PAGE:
Are You An Accountant?

Over the years I have been in many situations, meeting people for the first time and telling them what I do for a living. The phrase used to generally be “I’m an accountant, but not that type of accountant”, to which I would generally get a blank look and sometimes a request to elaborate further.

Many people’s first and foremost contact with accountants is at tax time and it seems to have become the primary service the general population associate with my industry. As a Fellow of The Chartered Institute of Management Accountants I can happily say that my focus has never been in the areas traditionally delivered by my esteemed colleagues in practice such as tax and audit among a number of others. There is nothing wrong with those areas of the industry but not really where I have wanted to be.

Management Accounting, and the strategic business leadership that derives from it, on the other hand seems to be what floats my boat. I have always enjoyed getting involved with the Operations guys and take a perverse pleasure from turning their natural suspicion into mutual respect when they see how I can help them to deliver. I turn from one of “Them” into an “almost one of Us”.

The whole “my institute is better than your institute” amuses me to a certain degree but is also quite sad in that accountants seem to have to justify their position in the industry by trying to belittle those who are different in terms of the focus of their qualification. It also reek’s of the schoolyard “my dad is bigger than your dad” mentality. This seems to be quite prevalent in the UK between CA’s, ACCA’s and ACMA’s and even here in Australia between CA’s and CPA’s. My view has always been that the different qualifications are all about focus and the work being done and not about whose qualification is better.

My final MBA dissertation was based on what my institute call The CIMA Difference and whether it truly gives our members better career options compared to other institutes. 20,000 words later and the upshot for me was that no it didn’t in terms of breadth of a general accounting career (ACCA, I felt, was a better option compered to CIMA or ICAEW for UK based accountants unsure of what path they wanted to follow) but that for those who were wholly focussed on either working or consulting as strategic finance leaders in industry then it did give the focus of study and experience required to make a difference. Likewise, for those wanting a career in public practice with a focus on areas such as Tax, Audit, Corporate Finance or M&A etc. the ICAEW was, based on my research, a better option.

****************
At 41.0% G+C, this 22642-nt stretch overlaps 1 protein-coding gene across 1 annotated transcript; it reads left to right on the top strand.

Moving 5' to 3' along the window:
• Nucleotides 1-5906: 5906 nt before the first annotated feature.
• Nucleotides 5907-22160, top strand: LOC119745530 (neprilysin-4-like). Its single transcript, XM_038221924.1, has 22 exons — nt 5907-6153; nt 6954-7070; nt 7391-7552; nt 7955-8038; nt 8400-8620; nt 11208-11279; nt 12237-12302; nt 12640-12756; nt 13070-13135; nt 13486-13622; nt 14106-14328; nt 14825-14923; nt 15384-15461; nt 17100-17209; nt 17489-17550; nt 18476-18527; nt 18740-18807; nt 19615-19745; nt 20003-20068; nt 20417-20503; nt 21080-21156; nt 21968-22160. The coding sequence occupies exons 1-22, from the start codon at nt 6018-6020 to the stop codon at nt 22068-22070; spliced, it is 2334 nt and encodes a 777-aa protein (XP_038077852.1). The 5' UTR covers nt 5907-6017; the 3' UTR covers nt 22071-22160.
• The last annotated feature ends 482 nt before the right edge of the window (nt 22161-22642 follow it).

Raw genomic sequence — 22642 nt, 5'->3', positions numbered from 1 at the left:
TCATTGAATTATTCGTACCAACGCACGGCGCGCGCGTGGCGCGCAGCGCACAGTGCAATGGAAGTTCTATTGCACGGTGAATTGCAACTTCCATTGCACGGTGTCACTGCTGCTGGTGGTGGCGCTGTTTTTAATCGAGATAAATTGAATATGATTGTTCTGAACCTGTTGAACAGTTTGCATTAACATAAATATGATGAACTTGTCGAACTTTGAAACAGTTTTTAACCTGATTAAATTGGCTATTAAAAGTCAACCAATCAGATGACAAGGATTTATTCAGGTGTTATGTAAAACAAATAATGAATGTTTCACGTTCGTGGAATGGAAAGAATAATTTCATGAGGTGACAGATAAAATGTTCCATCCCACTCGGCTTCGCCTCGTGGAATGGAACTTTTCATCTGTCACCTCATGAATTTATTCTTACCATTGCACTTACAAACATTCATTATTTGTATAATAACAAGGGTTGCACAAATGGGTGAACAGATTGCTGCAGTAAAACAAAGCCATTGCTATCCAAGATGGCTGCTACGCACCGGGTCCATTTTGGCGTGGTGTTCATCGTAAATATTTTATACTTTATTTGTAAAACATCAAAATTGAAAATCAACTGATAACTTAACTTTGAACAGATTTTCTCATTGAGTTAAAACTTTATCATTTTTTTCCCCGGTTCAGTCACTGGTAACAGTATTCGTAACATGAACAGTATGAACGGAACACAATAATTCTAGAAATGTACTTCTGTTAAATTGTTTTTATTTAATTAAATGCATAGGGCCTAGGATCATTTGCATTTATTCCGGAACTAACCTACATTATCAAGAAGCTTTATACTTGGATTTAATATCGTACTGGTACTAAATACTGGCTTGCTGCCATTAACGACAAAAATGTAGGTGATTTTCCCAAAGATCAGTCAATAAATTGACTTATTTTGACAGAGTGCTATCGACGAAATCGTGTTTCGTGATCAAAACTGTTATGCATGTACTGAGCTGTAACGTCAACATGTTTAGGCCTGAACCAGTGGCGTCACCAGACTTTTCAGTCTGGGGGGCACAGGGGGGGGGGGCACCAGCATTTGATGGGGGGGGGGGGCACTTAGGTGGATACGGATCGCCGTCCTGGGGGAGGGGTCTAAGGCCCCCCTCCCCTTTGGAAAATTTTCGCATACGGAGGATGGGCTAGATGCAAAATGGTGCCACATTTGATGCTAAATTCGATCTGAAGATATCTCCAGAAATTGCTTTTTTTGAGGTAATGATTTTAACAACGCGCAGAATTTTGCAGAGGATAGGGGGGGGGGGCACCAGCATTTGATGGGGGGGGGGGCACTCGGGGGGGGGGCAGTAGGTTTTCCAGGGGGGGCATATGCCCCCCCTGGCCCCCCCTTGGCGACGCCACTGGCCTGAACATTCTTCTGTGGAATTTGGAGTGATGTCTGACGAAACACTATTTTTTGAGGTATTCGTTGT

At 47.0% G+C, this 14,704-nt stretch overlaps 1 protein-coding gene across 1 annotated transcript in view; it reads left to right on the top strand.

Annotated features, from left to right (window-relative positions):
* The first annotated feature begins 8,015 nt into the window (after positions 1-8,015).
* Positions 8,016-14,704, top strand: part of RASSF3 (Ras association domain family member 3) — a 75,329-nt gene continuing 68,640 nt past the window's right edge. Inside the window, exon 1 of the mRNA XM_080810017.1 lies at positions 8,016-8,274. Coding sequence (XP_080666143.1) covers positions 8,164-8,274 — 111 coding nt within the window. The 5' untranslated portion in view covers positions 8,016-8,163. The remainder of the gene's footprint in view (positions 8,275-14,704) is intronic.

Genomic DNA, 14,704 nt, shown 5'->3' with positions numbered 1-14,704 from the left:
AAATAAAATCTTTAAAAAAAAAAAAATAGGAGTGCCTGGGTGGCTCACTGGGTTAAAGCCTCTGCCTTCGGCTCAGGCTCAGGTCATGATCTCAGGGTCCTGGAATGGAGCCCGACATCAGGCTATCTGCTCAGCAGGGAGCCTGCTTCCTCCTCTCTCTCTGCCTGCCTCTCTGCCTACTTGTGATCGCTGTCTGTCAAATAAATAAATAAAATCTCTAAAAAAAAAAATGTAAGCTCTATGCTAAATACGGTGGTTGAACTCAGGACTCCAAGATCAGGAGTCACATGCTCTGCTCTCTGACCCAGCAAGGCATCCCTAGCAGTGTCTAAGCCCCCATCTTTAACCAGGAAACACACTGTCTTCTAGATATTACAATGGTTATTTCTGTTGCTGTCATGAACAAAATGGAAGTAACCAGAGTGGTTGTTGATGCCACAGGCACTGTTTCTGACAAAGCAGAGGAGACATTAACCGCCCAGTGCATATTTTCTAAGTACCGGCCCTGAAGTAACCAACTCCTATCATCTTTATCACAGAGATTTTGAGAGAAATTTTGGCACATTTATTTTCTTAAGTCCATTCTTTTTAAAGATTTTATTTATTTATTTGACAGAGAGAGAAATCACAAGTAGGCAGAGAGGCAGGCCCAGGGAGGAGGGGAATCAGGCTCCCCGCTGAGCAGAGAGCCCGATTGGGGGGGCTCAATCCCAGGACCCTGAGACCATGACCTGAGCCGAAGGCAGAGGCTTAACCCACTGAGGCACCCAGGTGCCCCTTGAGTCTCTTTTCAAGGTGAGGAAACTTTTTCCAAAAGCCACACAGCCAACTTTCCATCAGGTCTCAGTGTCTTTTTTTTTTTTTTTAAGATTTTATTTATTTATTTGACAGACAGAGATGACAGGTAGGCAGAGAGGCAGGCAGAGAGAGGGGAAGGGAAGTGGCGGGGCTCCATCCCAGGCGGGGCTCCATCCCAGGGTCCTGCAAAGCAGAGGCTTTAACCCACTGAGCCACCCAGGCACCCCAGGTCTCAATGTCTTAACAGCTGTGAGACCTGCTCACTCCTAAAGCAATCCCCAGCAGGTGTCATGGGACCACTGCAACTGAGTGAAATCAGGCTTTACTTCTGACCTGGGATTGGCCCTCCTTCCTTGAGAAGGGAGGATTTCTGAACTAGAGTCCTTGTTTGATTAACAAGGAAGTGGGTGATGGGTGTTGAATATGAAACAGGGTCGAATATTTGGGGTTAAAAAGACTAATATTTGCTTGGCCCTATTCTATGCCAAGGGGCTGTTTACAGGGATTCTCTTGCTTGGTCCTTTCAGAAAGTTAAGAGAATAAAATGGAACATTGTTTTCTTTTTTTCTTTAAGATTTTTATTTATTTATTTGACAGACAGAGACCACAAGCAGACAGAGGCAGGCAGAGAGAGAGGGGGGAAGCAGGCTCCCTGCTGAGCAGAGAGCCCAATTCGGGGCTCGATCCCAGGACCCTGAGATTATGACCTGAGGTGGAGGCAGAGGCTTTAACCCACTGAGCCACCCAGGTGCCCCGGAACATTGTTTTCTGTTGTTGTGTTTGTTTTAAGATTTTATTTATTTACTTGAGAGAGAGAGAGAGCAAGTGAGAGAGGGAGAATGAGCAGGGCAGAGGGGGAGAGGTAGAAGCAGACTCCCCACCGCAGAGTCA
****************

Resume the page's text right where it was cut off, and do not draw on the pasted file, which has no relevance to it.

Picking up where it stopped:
These days I simply tell people what I do and leave it at that unless they enquire further. The general comment I get when in non-work clothes is of non-belief (apparently I look like a tradie when in shorts and t-shirt and not an accountant) so taking my brown cardigan off once in a while is generally a good thing.

For small business owners who feel that they need some specialist support from a finance professional it is important you ensure you get someone with the right mix of skills and experience for the work that you are looking to get done. If you need help with tax planning then make sure that you get an experienced and knowledgeable tax professional, believe me, they are worth their weight in gold. If you are looking to grow your business and need funding, ensure that you use the skills of an accountant well versed in the field of corporate finance. If you are looking for help in making sure your business is operating in the most efficient and effective manner and that you have adequate control over the business then ensure that you use a consultant that has strong experience of these areas. Many practices will offer this service via a virtual CFO offering but not all of them will have actually spent time “in the trenches” in small business and have dealt with the day to day issues that arise on a regular basis first hand. A CFO consultant who has actually built a career on such work will have seen and dealt with many of the issues you see and on numerous occasions. That experience can be invaluable in helping you plan, manage and run your business.